Home Secretary Priti Patel has said she “will not be silenced” after Labour MPs accused her of using her heritage and experience of racism to “gaslight other minority communities”.
In an escalation of a bitter race row that began in the wake of Black Lives Matter protests over the weekend, several opposition MPs from BAME backgrounds have warned Ms Patel that her response to the demonstrations risks undermining the concerns that have been raised by black communities.
Their message to the home secretary came via a letter sent by shadow minister for community cohesion Naz Shah, co-signed by a number of Labour colleagues from ethnic minority groups.
Ms Patel shared the correspondence on Twitter, saying she was “sad” to have received it and “will not be silenced” by those who have criticised her.
She tweeted: “Sad to have just received this letter. I will not be silenced by @UKLabour MPs who continue to dismiss the contributions of those who don’t conform to their view of how ethnic minorities should behave.”
She also criticised the toppling of a statue of slaver Edward Colston in Bristol, saying it undermined the protests.
When challenged by Labour’s Florence Eshalomi earlier this week as to whether she does “actually understand the anger and frustration felt by so many people” in the UK, Ms Patel recounted her own experience of racism.
Ms Patel rejected claims the government does not understand racial inequality and recalled being called a “P**i” as a child in the playground.
She told the Commons of other experiences she has had of racism in the UK, and warned that she would “not take lectures” from opposition MPs over the issue.
In response to Ms Patel’s comments, the Labour MPs said in their letter: “Our shared experiences allow us to feel the pain that communities feel, when they face racism, they allow us to show solidarity towards a common cause; they do not allow us to define, silence or impede on the feelings that other minority groups may face.
“Being a person of colour does not automatically make you an authority on all forms of racism.”
The MPs called on the home secretary to “reflect on your words and to consider the impact it had towards black communities in the UK trying to highlight their voices against racism”.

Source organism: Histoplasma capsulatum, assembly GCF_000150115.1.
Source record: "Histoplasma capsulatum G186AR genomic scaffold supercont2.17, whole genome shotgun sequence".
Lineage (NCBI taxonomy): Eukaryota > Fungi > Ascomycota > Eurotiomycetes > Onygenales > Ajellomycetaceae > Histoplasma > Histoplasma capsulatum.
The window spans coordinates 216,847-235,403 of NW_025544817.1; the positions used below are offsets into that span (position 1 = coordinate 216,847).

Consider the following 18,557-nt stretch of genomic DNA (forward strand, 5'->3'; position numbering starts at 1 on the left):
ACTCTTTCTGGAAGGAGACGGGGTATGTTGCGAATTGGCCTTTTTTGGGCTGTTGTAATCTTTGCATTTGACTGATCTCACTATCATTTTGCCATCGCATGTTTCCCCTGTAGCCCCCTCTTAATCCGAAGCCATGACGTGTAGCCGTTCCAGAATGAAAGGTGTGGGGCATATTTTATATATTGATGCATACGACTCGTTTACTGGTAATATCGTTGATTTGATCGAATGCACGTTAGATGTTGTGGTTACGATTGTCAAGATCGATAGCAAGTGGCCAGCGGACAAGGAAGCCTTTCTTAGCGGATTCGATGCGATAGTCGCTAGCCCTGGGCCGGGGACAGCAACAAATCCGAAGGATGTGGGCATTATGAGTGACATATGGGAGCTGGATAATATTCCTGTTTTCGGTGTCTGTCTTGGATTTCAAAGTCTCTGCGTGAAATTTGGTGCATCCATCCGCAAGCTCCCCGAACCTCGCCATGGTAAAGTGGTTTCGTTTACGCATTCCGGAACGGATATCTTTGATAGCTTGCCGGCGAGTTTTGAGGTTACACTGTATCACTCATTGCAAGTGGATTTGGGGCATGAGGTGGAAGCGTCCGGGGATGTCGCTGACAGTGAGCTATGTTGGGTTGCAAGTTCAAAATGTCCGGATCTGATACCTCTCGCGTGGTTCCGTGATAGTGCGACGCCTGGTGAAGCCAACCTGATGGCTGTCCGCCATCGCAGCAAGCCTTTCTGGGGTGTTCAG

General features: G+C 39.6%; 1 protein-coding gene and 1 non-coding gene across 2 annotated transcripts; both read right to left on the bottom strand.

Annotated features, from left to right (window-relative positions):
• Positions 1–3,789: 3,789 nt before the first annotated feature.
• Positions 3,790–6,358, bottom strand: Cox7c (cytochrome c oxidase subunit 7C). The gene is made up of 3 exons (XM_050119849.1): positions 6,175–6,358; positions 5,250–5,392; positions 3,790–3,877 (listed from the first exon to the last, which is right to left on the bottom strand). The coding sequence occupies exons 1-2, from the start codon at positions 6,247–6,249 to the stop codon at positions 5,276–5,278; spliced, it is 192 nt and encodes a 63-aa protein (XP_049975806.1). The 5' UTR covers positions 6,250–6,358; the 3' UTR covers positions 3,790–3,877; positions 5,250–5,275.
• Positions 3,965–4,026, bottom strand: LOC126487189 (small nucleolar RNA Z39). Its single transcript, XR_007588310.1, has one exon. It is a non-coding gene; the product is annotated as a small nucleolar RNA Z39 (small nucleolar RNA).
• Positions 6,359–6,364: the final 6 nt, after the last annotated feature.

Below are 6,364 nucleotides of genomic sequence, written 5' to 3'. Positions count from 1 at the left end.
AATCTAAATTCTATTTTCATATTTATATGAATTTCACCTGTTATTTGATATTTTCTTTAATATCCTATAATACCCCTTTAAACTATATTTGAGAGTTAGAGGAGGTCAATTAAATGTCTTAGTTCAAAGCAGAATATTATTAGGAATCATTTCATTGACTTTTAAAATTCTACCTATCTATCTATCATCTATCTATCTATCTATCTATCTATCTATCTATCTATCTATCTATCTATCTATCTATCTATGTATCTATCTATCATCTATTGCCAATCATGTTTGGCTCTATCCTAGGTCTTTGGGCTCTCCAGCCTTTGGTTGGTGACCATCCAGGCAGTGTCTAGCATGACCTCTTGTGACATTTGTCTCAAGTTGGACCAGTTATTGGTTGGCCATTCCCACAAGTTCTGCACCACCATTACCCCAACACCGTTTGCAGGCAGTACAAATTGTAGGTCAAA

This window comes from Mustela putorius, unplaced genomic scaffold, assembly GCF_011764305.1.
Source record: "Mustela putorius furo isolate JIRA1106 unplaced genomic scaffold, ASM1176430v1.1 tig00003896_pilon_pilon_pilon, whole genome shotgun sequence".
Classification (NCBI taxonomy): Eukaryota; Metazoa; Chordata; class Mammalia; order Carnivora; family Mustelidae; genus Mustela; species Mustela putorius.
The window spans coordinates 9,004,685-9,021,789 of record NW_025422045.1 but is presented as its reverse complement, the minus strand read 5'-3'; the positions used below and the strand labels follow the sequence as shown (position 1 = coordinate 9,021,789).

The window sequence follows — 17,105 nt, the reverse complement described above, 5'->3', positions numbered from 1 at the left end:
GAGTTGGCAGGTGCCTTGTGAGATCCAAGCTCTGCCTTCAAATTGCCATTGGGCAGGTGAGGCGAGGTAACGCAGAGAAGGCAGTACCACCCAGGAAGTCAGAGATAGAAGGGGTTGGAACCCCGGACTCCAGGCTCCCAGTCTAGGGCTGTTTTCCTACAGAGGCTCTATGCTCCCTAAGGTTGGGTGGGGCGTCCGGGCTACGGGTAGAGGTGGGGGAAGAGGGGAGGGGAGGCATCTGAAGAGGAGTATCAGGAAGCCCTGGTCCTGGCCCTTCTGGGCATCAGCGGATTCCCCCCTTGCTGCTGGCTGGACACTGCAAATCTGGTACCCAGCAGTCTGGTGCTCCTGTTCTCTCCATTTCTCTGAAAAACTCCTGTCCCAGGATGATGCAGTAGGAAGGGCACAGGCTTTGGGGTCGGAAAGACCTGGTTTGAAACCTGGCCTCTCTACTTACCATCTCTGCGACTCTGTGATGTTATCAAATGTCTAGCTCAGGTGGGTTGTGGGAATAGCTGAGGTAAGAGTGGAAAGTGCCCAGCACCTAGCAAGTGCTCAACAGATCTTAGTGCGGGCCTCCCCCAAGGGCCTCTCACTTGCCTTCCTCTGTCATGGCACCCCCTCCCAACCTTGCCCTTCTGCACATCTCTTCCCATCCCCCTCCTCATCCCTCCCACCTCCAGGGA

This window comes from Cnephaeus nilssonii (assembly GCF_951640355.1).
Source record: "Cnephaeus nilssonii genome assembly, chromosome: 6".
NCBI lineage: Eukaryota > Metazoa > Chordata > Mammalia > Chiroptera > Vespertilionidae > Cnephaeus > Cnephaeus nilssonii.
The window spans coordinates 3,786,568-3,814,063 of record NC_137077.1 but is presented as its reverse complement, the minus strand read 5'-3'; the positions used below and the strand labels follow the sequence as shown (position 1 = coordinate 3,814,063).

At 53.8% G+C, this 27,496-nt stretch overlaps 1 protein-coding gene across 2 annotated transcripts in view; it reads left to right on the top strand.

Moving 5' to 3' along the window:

Ms Shah also posted on Twitter: “Shared feelings allow us to show solidarity not gaslight other minority communities.”
“The only silence we don’t need is inaction,” she added, as she called on the government to implement the recommendations of recent reports into the justice system and Windrush scandal.
“If #Blacklivesmatter then don’t just talk the talk, walk the walk,” she continued.
Responding to the Labour MPs’ letter to his fellow cabinet minister, Health Secretary Matt Hancock said: “Of course Priti Patel was not wrong to talk of her personal experiences of racism.
“I’ve seen this letter and I abhor this divisive identity politics that’s being levelled at Priti Patel.
“I’m incredibly proud to be part of the most diverse government in history.”
He added: “We don’t think there’s such a thing as the wrong type of BAME, we think that people are equal.
“And that’s what we need to see as a society.”
During Monday’s exchange between Ms Patel and Ms Eshalomi in the Commons, the home secretary was told that “black lives matter and we need to see this government doing something about that”.
Ms Patel said the Labour MP had “effectively said that this government doesn’t understand racial inequality”.
She continued: “Well, on that basis, it must have been a very different home secretary who as a child was frequently called a P**i in the playground.
“A very different home secretary who was racially abused in the streets or even advised to drop her surname and use her husband’s in order to advance her career.
“A different home secretary recently characterised in The Guardian newspaper as a fat cow with a ring through its nose – something that was not only racist but offensive, both culturally and religiously.”
Ms Patel continued: “This is hardly an example of respect, equality, tolerance or fairness.
“So, when it comes to racism, sexism, tolerance for social justice, I will not take lectures from the other side of the House.
“I have already said repeatedly there is no place for racism in our country or in society.
“And, sadly, too many people are too willing, too casual, to dismiss the contributions of those who don’t necessarily conform to preconceived views or ideologies about how ethnic minorities should behave or think.
“This, in my view, is racist in itself.”
Race and Revolution: Is Change Going to Come?
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